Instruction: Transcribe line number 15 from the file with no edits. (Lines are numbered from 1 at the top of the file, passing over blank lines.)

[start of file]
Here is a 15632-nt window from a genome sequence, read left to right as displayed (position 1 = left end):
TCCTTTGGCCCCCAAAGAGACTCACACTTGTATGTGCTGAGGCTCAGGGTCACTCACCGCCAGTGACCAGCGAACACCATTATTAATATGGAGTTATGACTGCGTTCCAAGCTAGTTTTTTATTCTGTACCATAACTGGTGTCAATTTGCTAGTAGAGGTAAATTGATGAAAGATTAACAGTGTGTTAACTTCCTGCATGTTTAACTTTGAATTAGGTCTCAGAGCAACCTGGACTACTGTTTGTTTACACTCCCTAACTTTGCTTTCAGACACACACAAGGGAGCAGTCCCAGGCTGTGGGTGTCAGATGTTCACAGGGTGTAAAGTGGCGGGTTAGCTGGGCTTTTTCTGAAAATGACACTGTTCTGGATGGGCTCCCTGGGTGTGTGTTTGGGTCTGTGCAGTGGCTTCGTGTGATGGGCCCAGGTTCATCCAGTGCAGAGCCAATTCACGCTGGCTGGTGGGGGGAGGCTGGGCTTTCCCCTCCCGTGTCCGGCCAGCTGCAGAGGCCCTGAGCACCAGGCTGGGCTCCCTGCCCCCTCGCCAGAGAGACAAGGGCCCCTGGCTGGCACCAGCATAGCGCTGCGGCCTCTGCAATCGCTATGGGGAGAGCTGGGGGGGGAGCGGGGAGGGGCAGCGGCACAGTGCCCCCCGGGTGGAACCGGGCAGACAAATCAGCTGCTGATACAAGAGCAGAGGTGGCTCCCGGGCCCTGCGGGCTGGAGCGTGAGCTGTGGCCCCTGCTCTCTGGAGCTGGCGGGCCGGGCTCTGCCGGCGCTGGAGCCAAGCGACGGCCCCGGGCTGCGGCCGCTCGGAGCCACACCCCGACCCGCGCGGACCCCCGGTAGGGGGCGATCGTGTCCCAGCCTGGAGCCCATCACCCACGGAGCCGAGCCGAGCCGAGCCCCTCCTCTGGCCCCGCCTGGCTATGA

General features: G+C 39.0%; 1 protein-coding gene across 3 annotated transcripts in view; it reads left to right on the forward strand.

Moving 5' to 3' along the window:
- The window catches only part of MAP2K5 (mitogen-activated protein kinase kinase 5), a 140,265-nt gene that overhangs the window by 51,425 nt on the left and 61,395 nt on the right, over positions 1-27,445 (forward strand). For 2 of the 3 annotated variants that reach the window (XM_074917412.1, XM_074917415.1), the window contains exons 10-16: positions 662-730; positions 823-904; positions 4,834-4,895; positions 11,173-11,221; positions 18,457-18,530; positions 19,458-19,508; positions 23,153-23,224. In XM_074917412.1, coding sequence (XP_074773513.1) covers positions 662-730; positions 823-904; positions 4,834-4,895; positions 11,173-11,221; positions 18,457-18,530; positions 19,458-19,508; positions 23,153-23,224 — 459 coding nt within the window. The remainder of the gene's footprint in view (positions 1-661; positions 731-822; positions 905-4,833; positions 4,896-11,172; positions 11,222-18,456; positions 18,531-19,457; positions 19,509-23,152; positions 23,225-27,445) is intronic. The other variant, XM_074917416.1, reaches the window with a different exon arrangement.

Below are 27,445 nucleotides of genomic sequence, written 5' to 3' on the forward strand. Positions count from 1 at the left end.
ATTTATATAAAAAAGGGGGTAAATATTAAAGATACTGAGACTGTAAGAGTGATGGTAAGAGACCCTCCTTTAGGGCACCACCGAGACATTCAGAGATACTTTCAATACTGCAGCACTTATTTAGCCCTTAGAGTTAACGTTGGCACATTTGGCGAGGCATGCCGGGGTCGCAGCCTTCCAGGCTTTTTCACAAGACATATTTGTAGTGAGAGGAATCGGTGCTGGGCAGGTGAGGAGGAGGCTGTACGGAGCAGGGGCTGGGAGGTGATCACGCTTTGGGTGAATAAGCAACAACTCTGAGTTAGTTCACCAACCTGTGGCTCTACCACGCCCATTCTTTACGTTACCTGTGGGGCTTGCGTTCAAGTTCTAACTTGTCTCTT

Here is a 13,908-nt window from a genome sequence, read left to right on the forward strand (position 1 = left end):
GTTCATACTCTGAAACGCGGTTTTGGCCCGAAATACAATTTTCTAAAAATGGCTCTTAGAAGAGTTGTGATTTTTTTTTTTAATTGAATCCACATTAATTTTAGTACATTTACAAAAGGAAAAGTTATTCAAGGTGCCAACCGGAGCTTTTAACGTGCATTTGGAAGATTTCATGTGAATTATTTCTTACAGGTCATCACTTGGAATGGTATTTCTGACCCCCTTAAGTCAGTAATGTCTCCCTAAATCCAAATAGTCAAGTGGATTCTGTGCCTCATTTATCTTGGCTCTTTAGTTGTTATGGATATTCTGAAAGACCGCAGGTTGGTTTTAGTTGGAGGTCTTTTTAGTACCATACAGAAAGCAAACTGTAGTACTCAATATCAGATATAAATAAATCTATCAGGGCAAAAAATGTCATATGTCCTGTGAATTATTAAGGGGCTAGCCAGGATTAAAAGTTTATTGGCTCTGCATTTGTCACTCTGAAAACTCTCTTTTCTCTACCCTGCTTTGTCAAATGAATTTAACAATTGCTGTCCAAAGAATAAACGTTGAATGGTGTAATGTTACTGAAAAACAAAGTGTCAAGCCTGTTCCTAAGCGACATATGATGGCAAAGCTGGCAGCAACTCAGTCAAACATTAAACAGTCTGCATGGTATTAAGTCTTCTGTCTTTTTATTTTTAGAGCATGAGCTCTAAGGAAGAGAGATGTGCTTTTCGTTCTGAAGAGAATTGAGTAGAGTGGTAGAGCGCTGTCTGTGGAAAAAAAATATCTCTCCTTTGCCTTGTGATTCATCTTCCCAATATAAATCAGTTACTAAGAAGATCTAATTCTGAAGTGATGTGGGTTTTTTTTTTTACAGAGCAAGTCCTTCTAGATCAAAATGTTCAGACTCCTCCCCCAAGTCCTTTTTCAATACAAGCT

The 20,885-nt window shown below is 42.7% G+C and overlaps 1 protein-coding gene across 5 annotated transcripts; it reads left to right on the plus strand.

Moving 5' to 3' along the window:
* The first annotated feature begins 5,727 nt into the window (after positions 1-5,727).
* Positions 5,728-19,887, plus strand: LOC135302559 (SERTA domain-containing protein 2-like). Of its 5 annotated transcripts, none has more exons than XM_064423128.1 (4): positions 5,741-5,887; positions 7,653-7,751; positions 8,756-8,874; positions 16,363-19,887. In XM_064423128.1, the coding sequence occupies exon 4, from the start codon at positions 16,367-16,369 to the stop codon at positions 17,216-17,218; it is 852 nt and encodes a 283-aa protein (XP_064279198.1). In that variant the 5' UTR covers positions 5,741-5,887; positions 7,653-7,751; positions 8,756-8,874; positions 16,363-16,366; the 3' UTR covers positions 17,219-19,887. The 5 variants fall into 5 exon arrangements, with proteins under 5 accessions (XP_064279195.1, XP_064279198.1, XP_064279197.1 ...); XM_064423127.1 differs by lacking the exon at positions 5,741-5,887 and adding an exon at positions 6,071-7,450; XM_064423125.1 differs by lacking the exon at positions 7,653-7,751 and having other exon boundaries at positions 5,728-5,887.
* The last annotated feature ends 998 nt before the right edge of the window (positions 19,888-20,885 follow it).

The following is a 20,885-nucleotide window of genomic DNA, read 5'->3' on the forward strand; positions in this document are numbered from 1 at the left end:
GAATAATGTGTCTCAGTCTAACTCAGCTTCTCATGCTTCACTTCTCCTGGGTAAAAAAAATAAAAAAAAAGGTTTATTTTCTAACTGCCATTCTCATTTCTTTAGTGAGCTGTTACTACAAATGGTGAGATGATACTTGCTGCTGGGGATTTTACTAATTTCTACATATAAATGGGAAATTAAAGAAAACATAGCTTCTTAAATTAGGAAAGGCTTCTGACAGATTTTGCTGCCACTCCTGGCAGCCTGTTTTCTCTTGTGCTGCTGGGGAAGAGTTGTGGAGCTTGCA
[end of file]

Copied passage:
The following is a 20,885-nucleotide window of genomic DNA, read 5'->3' on the forward strand; positions in this document are numbered from 1 at the left end: